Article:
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‘No amnesty bins’ at Electric Picnic despite drug testing pilot

An Garda Síochána wants to make it clear that there are no exemptions, including those who tell gardaí they are going to the medical tent to surrender their drugs.

Electric Picnic returns to Laois this weekend

Neasa CumiskeySunday World

There will be no “amnesty bins” at the pilot drug testing tents at Electric Picnic, An Garda Síochána has warned.

The limited trial is part of the Health Service Executive’s drug harm reduction campaign and will mark the first time illegal drugs are tested outside of authorised State facilities.

HSE testers will be able to test substances which are surrendered to determine potential harm and strength of the drugs over the weekend in Stradbally, Co Laois as festivalgoers return to Electric Picnic for the first time since 2019.

However, while it was previously implied that there would be amnesty bins present at the testing facilities, with anonymity granted and no gardaí present, it appears that this is not the case.

Detective Superintendent Sé McCormack of the Garda National Drugs and Organised Crime Bureau stressed that there will be no amnesty or exception from the law when it comes to possessing illegal drugs.

“The law hasn’t changed. There is no change in legislation to facilitate the possession of illegal or controlled drugs,” he told the Irish Examiner.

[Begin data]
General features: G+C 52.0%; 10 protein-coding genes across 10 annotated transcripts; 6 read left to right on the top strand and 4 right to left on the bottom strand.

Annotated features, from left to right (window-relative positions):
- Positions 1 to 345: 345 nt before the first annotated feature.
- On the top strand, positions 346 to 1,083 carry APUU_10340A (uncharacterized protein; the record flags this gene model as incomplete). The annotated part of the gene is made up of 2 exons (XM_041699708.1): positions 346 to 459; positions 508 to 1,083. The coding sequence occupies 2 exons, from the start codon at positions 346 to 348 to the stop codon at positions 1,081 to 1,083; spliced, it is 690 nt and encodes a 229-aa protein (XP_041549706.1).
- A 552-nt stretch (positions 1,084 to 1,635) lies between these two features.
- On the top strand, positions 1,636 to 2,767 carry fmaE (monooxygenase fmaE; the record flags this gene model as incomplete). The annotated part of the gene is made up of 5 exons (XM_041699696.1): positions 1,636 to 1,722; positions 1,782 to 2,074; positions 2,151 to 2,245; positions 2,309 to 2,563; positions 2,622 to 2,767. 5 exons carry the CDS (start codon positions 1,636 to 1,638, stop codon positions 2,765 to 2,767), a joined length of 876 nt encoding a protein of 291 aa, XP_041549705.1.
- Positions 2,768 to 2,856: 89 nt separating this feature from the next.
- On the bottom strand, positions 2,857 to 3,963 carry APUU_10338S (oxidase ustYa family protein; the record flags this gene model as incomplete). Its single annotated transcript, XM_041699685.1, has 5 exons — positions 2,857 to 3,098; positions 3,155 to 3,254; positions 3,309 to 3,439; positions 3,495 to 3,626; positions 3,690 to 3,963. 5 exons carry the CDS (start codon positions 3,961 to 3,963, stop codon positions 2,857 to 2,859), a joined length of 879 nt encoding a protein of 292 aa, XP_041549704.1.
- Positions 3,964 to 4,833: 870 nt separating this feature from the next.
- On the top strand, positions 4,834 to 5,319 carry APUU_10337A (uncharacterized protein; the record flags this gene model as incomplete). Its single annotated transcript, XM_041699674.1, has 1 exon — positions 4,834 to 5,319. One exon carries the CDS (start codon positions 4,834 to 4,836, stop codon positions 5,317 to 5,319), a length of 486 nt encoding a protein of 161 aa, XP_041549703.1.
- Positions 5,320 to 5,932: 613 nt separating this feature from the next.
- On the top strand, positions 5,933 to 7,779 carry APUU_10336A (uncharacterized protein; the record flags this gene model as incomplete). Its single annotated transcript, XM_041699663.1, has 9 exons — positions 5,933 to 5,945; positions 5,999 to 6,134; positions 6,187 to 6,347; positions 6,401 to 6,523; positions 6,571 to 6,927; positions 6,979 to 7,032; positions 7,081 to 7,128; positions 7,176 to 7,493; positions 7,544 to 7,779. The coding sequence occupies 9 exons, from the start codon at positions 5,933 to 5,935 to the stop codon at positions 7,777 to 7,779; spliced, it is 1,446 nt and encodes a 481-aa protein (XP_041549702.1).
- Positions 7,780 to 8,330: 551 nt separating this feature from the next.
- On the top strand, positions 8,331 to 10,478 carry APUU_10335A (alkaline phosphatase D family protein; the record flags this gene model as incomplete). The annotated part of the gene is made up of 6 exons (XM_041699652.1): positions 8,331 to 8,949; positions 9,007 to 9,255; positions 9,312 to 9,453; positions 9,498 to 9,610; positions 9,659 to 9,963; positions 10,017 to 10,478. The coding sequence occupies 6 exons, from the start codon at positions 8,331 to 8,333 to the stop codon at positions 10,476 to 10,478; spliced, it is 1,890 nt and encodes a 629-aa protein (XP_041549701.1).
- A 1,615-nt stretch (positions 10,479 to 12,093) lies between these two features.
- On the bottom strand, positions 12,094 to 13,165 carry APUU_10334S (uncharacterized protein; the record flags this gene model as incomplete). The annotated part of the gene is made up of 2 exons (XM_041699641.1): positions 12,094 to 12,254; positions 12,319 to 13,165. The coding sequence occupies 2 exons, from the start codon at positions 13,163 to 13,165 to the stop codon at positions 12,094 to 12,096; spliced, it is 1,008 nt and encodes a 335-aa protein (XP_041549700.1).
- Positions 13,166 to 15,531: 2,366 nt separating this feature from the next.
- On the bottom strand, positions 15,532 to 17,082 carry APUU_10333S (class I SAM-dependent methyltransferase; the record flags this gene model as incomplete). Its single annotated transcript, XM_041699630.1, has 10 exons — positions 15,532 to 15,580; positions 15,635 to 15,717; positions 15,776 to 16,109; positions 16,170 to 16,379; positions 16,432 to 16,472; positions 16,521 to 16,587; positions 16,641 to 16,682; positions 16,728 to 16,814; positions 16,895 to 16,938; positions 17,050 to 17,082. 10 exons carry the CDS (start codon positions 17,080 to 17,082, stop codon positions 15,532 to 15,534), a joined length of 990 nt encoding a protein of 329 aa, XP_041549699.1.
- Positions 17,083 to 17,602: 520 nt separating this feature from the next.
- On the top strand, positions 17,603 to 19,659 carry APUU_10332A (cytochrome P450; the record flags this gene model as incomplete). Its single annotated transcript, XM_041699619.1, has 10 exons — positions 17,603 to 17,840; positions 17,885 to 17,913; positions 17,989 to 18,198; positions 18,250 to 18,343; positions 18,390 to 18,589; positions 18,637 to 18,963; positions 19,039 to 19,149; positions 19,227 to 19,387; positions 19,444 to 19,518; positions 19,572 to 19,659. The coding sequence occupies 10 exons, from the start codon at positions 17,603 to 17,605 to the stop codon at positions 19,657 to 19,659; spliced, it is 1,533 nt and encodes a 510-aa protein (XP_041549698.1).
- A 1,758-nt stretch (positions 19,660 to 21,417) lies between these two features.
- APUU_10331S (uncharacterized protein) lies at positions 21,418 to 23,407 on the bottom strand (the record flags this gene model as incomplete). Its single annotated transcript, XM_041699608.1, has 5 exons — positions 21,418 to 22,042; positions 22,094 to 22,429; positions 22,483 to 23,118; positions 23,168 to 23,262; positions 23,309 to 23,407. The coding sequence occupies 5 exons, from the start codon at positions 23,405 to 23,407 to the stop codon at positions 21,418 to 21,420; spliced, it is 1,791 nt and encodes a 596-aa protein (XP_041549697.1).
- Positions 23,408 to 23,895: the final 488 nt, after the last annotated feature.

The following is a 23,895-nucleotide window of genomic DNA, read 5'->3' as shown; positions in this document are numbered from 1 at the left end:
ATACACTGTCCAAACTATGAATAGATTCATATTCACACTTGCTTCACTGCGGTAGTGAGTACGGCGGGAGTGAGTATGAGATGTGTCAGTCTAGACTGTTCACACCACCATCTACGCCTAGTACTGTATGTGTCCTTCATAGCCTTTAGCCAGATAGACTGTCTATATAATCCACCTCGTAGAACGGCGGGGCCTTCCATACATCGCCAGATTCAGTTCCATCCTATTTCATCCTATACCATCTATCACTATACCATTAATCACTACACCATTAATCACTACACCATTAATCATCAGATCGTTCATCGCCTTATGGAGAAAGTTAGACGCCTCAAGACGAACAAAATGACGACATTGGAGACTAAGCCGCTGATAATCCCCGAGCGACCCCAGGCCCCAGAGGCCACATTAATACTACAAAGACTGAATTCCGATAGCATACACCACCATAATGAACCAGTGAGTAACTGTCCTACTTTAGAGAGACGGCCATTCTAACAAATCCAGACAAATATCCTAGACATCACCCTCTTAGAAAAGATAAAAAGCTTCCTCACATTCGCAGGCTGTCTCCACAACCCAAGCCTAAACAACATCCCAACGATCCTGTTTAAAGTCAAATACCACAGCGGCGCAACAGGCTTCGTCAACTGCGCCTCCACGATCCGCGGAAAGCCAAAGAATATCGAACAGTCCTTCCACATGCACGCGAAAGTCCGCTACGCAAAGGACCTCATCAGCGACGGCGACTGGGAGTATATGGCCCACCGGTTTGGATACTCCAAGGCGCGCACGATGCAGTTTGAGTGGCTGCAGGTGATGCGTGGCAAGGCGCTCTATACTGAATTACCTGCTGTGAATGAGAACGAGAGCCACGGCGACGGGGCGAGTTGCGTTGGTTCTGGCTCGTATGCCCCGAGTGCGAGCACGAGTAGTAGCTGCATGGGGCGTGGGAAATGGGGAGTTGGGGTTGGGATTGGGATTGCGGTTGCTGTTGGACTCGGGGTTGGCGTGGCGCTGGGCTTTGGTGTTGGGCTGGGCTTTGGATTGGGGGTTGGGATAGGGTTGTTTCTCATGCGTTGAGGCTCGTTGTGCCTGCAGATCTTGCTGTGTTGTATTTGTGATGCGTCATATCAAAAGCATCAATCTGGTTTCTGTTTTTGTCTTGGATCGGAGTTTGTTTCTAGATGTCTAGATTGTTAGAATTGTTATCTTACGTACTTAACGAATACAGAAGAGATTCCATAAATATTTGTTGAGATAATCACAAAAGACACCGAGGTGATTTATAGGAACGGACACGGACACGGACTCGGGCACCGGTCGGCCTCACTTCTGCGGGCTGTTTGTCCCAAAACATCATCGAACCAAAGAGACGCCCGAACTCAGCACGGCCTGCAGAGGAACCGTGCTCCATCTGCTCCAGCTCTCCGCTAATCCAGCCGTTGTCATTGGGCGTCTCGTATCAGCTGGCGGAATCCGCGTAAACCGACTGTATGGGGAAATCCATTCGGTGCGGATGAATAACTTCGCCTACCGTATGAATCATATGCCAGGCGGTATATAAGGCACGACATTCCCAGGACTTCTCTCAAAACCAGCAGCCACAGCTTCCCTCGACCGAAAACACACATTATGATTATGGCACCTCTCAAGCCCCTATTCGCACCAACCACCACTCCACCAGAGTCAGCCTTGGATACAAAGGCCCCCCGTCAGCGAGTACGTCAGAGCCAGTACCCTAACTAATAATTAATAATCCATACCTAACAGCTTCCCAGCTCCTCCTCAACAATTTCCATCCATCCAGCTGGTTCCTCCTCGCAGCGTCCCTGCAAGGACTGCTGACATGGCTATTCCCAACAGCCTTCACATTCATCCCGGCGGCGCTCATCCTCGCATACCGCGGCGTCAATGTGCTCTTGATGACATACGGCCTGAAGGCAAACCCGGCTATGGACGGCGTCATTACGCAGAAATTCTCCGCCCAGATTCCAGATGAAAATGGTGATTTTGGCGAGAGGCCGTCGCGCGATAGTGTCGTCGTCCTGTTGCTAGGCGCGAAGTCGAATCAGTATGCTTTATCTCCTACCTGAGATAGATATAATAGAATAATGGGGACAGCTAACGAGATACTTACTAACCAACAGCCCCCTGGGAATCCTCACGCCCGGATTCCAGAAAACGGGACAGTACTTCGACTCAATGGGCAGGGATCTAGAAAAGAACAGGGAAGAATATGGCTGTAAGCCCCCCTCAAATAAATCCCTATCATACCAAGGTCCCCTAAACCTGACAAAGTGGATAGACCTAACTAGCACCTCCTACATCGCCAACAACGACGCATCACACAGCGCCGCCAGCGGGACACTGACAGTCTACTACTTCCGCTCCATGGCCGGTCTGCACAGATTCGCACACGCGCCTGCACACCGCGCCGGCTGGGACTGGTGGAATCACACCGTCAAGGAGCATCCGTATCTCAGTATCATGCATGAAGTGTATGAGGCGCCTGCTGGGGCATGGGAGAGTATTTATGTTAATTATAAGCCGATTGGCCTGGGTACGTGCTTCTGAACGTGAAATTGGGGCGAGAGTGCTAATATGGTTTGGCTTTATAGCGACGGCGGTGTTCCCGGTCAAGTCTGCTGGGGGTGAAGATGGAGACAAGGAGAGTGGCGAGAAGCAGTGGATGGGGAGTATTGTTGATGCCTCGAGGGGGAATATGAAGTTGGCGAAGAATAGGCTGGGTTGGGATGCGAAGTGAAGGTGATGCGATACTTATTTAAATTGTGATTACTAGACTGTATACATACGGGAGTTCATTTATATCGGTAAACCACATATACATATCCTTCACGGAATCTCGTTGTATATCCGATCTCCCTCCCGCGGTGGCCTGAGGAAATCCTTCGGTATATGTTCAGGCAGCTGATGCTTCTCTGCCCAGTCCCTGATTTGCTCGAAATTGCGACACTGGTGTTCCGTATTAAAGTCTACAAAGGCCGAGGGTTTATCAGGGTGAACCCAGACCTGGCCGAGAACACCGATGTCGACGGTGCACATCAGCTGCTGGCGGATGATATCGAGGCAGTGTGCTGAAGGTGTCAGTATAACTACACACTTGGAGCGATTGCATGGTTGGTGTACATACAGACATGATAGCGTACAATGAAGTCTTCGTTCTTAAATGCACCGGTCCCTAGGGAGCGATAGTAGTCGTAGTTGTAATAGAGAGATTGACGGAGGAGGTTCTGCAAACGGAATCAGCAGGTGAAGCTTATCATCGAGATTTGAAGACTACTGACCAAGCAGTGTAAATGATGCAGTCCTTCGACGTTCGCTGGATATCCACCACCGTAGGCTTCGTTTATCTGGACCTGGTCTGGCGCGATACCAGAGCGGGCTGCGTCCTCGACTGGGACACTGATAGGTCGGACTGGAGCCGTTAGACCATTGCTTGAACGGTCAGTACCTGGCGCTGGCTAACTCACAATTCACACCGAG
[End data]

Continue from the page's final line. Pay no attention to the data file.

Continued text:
“Some agencies have been using the word ‘amnesty’. This is not an amnesty bin. There is no amnesty bin. They are surrender bins.”

He said that An Garda Síochána wants to make it clear that there are no exemptions, including those who tell gardaí they are going to the medical tent to surrender their drugs.

“There is no defence, ‘I’m on my way to the tent’. There is no part of the ground that says it's OK to hold illegal drugs.

“If you have illegal drugs in your possession and you're stopped and searched, and you're found in possession, then consideration has to be given to prosecution.

“I cannot be more clear — there is no amnesty area, there's no sacred ground where you can say, 'It's OK for me to possess the drugs.' These are illegal drugs.”

He said the drug testing trial is a “health-led” initiative that gardaí have been involved in from the get-go.

“That’s what the testing and the monitoring is about. We're working with our HSE partners to get the messages out on both fronts. And it's Government policy. It's coming from the national drug strategy. So we're happy to do it.”

“We've been consulted and engaging with our health partners and the criminal justice partners to get this over the line and to highlight that it is something that can be of use in preventing illness.”

Gardai continue to remind festival goers that possession of drugs for personal use is illegal and subject to prosecution.

The HSE has also stressed that it is safer not to use drugs but if a person chooses to use illegal substances, they should have the option to receive information and help in order to minimise harm.


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